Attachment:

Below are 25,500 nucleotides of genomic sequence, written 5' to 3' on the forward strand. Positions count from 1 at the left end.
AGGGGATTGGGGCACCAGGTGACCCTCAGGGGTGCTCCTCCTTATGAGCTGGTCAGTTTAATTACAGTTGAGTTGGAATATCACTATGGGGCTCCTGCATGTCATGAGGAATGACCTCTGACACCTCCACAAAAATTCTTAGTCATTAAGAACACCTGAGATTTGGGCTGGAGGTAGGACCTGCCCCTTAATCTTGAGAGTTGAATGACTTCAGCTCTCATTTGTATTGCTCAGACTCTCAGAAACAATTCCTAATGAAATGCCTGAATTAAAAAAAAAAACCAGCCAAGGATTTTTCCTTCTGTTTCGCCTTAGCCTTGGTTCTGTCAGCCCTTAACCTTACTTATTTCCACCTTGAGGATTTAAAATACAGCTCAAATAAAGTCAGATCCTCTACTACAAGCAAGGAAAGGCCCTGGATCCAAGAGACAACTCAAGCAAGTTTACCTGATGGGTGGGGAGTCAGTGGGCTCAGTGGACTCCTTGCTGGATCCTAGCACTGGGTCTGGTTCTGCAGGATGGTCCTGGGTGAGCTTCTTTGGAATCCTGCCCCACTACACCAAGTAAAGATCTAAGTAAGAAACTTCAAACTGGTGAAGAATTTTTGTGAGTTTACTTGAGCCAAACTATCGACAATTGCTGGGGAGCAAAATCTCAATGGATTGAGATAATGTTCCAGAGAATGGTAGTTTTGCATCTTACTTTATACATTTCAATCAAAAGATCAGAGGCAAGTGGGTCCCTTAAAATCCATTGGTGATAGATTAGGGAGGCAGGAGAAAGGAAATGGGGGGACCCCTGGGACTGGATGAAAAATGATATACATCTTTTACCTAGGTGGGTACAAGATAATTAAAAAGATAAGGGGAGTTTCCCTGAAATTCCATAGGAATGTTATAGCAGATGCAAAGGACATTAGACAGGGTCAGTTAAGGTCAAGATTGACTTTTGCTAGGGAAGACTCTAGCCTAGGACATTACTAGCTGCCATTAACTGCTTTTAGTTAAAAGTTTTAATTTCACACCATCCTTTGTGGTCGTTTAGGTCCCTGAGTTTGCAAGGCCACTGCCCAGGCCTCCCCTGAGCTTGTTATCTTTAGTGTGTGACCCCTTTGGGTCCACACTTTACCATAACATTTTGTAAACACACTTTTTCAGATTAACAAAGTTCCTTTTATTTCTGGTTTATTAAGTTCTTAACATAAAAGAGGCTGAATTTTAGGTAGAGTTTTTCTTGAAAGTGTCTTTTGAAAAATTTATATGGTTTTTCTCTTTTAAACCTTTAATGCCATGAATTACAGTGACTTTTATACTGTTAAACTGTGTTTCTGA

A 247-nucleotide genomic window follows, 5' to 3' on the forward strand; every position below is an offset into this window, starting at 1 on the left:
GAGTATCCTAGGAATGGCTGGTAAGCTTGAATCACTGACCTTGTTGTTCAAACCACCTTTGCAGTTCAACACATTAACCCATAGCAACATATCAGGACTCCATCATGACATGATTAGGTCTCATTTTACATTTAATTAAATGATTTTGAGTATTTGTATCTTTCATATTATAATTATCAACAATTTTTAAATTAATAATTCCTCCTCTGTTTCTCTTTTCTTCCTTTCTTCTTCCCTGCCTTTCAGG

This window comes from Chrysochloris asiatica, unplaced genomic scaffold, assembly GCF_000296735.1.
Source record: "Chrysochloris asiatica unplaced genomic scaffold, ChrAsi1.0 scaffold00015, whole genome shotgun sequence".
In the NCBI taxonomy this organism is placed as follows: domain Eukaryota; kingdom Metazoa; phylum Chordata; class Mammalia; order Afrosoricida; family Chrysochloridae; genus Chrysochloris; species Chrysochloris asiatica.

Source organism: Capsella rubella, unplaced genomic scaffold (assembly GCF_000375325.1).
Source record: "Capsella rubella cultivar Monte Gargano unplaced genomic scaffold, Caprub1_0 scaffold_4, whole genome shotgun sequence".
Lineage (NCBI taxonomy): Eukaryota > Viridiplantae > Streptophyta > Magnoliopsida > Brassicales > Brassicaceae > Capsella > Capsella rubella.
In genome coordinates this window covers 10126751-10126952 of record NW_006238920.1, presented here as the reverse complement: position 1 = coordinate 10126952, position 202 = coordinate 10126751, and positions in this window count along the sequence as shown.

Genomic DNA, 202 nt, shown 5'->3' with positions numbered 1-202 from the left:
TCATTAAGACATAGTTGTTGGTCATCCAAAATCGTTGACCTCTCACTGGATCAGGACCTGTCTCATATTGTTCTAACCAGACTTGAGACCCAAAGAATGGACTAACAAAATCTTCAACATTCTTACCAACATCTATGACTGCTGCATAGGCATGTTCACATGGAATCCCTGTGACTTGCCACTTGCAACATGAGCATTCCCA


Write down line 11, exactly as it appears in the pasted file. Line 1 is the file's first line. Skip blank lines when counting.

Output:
In genome coordinates this window covers 10126751-10126952 of record NW_006238920.1, presented here as the reverse complement: position 1 = coordinate 10126952, position 202 = coordinate 10126751, and positions in this window count along the sequence as shown.